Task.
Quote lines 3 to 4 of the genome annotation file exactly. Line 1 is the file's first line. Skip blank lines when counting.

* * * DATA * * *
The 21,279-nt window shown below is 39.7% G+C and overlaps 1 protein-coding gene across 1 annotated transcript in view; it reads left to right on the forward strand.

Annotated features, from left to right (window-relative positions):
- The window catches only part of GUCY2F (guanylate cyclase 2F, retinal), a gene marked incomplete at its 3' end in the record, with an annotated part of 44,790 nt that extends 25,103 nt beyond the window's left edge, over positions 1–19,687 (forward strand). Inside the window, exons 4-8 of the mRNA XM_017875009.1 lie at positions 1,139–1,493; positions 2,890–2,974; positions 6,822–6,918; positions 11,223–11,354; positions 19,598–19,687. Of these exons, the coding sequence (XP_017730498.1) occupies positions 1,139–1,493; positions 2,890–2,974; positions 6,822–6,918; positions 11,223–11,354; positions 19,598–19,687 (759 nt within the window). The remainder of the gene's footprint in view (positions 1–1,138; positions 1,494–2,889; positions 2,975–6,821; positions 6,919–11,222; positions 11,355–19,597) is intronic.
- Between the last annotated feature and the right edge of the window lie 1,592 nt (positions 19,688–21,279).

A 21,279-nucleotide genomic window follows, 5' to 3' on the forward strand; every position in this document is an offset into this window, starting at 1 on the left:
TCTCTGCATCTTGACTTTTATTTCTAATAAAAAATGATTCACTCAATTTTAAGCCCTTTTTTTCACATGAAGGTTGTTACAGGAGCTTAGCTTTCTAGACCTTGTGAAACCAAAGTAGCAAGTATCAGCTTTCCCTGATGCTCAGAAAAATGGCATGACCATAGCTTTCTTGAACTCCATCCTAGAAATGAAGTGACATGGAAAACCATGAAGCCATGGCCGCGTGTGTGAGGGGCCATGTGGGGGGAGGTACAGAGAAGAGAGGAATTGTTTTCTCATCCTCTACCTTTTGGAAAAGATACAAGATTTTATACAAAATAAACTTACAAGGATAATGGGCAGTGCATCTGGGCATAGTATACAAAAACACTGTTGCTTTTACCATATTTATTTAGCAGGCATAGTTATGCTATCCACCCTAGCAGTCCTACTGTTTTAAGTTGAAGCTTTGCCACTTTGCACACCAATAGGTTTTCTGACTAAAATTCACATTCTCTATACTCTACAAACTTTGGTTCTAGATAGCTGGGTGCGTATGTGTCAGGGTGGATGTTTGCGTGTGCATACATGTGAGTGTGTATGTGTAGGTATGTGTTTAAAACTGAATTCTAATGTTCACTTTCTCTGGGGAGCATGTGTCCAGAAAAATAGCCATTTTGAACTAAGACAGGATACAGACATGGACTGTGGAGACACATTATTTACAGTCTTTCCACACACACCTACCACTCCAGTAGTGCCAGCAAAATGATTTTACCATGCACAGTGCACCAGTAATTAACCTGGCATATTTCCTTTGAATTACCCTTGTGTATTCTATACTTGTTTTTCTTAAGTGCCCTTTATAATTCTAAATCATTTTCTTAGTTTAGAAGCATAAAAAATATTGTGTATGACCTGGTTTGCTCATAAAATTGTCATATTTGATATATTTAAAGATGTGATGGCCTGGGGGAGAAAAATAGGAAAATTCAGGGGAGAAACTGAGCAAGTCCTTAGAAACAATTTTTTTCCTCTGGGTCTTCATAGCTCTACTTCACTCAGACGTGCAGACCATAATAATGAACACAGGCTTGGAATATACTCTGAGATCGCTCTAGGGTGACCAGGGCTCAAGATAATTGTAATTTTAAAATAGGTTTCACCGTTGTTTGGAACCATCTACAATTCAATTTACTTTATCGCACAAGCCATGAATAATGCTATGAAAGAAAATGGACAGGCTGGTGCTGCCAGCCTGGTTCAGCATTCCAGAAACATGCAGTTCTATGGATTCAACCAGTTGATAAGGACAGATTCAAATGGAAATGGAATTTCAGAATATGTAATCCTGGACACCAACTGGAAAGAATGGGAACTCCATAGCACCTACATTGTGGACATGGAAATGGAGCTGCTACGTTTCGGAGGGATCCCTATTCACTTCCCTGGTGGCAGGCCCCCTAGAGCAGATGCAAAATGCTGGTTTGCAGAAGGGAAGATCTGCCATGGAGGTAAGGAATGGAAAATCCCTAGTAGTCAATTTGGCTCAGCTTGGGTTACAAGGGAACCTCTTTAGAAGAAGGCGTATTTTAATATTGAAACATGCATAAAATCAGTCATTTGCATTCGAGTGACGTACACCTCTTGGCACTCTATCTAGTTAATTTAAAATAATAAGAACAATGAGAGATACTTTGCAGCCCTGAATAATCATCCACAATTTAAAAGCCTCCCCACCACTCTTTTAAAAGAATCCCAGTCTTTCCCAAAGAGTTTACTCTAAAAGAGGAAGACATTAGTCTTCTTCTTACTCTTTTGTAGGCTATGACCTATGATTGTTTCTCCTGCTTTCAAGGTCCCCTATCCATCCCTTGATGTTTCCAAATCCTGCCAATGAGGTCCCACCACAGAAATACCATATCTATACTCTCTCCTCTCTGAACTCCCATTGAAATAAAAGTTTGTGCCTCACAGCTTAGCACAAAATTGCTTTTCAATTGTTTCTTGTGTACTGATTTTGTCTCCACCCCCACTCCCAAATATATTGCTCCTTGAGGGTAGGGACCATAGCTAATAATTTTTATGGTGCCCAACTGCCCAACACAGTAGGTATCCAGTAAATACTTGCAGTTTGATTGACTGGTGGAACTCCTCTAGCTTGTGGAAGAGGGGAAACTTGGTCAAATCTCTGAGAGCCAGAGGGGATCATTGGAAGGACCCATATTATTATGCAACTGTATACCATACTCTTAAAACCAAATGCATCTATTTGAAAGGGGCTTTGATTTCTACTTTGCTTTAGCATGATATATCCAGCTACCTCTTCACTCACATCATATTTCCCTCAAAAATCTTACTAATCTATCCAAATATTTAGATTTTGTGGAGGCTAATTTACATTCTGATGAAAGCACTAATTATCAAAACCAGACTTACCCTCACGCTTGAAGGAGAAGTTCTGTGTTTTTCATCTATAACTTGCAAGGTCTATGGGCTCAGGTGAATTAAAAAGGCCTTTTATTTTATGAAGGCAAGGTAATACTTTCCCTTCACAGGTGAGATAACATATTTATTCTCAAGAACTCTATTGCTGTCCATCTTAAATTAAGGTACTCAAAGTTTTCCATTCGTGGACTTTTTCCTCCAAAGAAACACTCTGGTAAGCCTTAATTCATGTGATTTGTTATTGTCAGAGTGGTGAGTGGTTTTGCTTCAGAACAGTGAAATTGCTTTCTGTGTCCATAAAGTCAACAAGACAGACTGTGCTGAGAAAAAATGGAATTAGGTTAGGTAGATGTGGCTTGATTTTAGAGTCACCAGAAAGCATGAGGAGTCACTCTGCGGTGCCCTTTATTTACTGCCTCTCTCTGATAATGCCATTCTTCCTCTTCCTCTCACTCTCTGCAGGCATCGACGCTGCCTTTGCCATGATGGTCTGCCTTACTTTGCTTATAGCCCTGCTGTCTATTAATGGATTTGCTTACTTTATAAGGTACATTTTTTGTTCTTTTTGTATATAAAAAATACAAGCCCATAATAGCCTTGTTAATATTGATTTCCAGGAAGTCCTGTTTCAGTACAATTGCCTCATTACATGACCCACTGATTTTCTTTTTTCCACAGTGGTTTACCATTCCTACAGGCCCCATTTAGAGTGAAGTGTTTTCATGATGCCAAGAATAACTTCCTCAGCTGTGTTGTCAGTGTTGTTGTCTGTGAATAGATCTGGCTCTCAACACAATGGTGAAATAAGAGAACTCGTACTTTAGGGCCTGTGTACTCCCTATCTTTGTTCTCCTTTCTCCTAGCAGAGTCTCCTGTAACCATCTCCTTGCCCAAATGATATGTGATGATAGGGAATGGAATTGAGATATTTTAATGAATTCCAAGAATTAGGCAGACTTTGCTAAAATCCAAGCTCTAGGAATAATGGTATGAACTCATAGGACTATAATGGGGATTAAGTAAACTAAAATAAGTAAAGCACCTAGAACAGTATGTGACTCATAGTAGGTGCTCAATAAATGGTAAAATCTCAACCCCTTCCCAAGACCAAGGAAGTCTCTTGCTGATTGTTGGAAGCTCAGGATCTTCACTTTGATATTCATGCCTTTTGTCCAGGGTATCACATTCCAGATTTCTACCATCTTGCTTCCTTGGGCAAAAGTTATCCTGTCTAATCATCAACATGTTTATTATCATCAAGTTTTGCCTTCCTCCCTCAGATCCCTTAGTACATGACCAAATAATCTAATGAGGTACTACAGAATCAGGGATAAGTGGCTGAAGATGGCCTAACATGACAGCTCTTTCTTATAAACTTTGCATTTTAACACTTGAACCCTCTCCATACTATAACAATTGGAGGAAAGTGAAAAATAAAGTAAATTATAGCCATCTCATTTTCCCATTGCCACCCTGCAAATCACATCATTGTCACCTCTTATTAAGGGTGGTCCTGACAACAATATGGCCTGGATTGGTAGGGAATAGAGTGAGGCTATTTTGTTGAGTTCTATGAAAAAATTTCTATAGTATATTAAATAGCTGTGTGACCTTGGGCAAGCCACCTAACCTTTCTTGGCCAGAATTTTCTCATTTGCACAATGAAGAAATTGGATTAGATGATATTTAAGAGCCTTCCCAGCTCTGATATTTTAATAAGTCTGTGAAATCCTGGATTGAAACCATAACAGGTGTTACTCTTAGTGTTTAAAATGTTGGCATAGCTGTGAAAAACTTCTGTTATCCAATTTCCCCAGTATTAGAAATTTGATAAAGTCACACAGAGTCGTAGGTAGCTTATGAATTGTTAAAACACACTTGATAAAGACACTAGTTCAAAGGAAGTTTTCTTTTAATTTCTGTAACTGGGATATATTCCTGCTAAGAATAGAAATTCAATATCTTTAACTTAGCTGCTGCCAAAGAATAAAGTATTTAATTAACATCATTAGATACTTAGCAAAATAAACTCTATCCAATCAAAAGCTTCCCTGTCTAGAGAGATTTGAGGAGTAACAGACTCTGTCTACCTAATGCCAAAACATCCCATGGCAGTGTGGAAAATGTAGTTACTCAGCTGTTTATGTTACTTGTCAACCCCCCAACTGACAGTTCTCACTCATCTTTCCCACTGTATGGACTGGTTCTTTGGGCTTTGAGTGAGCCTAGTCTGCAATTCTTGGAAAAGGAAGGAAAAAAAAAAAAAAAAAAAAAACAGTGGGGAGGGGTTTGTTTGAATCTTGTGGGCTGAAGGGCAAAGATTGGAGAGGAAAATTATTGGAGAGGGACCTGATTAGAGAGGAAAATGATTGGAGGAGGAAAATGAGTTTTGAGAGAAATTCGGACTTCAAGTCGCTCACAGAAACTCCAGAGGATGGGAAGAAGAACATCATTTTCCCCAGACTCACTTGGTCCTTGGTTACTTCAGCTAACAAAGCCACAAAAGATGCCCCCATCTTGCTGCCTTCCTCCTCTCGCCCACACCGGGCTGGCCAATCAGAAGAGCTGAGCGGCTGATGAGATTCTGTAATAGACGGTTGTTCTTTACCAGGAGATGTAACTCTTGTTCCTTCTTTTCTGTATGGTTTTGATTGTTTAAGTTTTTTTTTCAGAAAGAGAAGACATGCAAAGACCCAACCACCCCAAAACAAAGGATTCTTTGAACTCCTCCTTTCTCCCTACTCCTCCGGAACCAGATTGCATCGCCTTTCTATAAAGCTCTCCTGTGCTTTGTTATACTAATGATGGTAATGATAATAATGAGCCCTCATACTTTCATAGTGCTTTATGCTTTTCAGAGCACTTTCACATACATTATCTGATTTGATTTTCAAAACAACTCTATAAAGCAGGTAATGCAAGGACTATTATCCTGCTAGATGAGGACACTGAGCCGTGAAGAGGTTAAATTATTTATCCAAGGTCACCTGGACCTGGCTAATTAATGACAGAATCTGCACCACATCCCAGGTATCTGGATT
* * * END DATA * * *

- The window catches only part of GUCY2F (guanylate cyclase 2F, retinal), a gene marked incomplete at its 3' end in the record, with an annotated part of 44,790 nt that extends 25,103 nt beyond the window's left edge, over positions 1–19,687 (forward strand). Inside the window, exons 4-8 of the mRNA XM_017875009.1 lie at positions 1,139–1,493; positions 2,890–2,974; positions 6,822–6,918; positions 11,223–11,354; positions 19,598–19,687. Of these exons, the coding sequence (XP_017730498.1) occupies positions 1,139–1,493; positions 2,890–2,974; positions 6,822–6,918; positions 11,223–11,354; positions 19,598–19,687 (759 nt within the window). The remainder of the gene's footprint in view (positions 1–1,138; positions 1,494–2,889; positions 2,975–6,821; positions 6,919–11,222; positions 11,355–19,597) is intronic.
- Between the last annotated feature and the right edge of the window lie 1,592 nt (positions 19,688–21,279).